Sixty ASA I–II class patients who were scheduled for elective knee joint replacement surgery and underwent SA were included in the prospective study. There was no significant difference in demographic data between hypotensive versus nonhypotensive and bradycardic versus nonbradycardic patients. Demographic data of the patients is presented in Table 1.
There was a statistically significant decrease in BPs, BPd, MAP, and HR immediately after the infusion of local anesthetic and all the other time points compared to baseline measurement (p < 0.001). The hemodynamic parameters at different time points during SA are shown in Figure 1. Although hypotension during SA was common almost in all patients, severe hypotension (drop of arterial blood pressure >30% from the baseline) was registered in 25% (n = 15) of the patients, and bradycardia <50 bpm was seen in 18.3% (n = 11) cases.
There were no significant changes in IVCin, IVCex, and IVC-CI compared to baseline and the other time point measurements (p > 0.05). The variations of ultrasonography indices are shown in Table 2. No statistically significant difference was detected between changes in IVC-CI at any time point comparing hypotensive versus nonhypotensive and bradycardic versus nonbradycardic patients (p > 0.05). The variations of collapsibility of IVC between the groups are shown in Table 3.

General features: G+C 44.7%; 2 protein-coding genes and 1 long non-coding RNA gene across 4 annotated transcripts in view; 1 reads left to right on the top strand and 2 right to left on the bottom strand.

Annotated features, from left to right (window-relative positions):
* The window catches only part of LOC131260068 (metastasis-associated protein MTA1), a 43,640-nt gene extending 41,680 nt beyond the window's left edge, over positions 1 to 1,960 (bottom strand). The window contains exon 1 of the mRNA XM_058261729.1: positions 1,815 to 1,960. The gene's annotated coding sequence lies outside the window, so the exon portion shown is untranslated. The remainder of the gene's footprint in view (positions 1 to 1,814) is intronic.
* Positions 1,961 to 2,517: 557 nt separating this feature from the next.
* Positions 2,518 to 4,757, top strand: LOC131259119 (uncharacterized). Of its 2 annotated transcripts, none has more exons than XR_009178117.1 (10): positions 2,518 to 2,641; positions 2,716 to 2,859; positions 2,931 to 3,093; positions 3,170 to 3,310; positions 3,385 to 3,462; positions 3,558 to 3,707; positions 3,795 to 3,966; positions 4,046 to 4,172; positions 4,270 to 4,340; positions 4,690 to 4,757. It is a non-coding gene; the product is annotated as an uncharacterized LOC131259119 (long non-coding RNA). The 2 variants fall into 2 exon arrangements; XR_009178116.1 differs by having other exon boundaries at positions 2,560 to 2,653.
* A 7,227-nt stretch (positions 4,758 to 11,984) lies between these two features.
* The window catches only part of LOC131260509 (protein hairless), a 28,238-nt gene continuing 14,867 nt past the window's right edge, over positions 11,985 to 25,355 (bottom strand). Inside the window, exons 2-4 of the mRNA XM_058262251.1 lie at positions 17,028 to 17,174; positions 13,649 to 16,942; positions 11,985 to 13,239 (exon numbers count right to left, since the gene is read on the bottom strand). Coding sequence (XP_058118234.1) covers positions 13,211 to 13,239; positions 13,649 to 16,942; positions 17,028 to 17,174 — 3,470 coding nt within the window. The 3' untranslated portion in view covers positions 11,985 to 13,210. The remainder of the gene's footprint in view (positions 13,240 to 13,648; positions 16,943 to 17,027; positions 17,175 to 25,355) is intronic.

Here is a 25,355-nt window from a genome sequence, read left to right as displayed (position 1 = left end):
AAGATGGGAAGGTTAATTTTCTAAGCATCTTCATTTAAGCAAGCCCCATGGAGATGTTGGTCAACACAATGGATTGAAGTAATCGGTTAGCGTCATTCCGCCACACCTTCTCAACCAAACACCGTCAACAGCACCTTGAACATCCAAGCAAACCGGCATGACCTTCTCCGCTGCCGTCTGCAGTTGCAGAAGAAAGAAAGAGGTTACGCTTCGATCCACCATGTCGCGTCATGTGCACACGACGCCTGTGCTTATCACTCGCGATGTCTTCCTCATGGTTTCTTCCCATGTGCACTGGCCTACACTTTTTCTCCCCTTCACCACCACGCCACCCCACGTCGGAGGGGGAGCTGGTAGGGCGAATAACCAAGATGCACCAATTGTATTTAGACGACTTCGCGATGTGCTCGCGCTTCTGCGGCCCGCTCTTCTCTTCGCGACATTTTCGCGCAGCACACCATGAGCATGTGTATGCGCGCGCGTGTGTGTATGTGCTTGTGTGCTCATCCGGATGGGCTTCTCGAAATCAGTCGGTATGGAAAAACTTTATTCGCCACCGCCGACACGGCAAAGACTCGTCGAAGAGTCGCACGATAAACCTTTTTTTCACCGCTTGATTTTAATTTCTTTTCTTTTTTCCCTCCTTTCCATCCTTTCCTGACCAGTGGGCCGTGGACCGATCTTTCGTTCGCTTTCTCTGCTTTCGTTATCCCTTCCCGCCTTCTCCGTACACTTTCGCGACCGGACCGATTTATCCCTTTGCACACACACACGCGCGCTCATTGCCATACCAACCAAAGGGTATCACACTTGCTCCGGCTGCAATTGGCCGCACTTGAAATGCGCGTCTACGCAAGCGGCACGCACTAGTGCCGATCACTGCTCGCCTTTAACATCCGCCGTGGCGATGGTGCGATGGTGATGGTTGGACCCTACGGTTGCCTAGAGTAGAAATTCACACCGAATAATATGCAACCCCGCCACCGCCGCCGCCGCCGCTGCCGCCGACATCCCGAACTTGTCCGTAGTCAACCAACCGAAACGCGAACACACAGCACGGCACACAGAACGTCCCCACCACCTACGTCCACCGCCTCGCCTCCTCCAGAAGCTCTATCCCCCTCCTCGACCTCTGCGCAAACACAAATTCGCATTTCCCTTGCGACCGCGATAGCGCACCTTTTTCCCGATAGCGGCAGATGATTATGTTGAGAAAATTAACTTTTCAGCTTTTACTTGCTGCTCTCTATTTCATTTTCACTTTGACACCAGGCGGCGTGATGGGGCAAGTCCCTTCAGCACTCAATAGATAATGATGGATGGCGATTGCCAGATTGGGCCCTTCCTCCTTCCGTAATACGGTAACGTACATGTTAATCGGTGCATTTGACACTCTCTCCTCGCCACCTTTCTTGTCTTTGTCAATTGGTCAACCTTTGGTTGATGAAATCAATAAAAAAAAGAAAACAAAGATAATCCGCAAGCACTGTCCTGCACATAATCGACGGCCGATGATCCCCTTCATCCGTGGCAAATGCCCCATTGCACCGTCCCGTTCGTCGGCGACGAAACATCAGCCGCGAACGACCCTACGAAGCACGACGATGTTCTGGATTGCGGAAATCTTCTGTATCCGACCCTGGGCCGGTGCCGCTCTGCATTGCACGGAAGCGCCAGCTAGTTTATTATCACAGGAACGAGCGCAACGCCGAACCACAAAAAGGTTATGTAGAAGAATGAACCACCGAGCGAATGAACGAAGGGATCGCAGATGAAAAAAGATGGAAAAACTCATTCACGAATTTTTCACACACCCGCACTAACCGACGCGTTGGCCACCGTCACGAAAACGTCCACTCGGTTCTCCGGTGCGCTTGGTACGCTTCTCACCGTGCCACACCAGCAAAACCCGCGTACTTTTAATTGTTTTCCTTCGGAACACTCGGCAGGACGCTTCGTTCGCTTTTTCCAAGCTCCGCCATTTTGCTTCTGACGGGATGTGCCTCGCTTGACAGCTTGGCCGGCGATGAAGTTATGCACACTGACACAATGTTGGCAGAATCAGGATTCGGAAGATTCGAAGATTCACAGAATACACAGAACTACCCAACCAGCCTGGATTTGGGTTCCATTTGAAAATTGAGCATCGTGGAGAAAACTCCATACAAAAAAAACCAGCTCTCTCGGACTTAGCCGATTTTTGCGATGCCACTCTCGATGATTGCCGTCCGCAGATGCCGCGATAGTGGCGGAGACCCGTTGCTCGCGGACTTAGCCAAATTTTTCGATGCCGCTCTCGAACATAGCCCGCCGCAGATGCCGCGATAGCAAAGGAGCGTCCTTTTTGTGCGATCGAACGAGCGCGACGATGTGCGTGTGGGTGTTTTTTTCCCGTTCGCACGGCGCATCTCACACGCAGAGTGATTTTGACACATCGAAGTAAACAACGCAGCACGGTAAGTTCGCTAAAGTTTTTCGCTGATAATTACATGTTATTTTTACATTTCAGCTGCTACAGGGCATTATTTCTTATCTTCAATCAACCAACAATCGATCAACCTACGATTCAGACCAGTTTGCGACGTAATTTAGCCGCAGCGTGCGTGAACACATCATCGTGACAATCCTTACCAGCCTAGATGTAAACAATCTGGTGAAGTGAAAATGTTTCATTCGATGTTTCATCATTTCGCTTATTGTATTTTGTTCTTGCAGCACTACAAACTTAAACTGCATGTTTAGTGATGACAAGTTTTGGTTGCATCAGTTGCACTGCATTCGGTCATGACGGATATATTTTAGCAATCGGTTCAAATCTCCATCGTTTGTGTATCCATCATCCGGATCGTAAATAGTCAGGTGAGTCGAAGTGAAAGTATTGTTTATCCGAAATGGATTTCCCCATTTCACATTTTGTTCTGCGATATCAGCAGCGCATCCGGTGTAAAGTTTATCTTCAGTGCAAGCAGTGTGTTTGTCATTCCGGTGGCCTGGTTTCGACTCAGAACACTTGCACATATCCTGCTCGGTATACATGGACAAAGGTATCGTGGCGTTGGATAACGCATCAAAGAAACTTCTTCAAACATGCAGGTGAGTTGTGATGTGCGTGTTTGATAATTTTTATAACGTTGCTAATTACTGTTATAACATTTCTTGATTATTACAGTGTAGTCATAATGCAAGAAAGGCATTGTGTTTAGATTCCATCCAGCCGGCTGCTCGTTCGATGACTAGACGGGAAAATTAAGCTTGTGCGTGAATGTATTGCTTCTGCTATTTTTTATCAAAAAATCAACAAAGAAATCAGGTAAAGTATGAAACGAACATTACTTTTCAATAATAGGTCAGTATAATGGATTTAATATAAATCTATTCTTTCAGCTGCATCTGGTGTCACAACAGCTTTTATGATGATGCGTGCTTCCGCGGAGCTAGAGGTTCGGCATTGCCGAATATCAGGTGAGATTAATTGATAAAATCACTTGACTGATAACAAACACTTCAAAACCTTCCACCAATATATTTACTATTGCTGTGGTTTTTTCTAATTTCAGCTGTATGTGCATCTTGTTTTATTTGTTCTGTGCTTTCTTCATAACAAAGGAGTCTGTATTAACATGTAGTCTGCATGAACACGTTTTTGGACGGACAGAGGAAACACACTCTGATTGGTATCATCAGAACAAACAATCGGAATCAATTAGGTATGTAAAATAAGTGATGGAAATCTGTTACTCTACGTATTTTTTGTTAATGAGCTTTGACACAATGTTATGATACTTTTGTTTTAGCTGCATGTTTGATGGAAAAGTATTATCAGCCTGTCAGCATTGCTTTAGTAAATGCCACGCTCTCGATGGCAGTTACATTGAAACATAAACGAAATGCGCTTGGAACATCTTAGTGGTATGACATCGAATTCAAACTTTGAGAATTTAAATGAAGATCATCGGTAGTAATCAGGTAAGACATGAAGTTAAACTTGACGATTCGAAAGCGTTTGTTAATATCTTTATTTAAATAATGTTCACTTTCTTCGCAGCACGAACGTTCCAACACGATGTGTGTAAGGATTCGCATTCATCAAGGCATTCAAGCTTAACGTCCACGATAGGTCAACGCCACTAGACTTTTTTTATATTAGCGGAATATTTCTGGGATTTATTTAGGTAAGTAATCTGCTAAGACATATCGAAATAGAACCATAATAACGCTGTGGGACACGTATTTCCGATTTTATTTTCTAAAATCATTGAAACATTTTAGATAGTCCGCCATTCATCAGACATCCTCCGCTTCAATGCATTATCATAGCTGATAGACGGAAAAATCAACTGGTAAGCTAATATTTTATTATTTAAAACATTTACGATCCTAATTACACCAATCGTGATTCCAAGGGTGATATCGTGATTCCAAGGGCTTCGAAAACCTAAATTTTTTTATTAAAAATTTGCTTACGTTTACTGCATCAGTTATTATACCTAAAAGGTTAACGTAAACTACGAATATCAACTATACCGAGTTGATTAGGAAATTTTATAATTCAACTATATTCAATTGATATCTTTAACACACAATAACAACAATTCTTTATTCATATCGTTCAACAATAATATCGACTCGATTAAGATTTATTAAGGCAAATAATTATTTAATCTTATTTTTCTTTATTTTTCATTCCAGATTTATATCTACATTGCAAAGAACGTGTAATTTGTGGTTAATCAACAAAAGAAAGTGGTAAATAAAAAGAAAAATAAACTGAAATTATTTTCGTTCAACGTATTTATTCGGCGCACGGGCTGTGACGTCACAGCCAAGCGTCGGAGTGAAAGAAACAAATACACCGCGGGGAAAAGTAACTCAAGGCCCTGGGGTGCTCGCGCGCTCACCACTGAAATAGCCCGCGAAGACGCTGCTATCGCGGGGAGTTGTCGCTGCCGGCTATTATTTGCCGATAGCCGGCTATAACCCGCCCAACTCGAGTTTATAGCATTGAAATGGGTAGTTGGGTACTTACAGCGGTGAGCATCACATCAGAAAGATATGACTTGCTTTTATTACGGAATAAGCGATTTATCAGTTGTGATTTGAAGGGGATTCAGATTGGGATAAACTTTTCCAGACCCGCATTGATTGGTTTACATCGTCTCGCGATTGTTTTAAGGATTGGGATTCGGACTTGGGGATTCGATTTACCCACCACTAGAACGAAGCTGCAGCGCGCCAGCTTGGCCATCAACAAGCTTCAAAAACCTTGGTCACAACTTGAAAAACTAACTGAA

There was no correlation between BPs and IVC-CI at any time point: time point 1 (r = 0.169, p = 0.196); time point 2 (r = −0.012, p = 0.927); time point 3 (r = 0.015, p = 0.909); and time point 4 (r = −0,089, p = 0.499). The same results were comparing relations between BPd and IVC-CI: time point 1 (r = 0.246, p = 0.058); time point 2 (r = −0.068, p = 0.607); time point 3 (r = 0.02, p = 0.879); and time point 4 (r = −0,182, p = 0.165). We found no statistically significant correlation between MAP and IVC-CI at any time point: time point 1 (r = 0.203, p = 0.102); time point 2 (r = −0.052, p = 0.69); time point 3 (r = 0.05, p = 0.679); and time point 4 (r = −0,133, p = 0.309). The same was found comparing the relations of HR and IVC-CI: time point 1 (r = −0.052, p = 0.694); time point 2 (r = −0.233, p = 0.073); time point 3 (r = −0.117, p = 0.372); and time point 4 (r = −0.06, p = 0.65).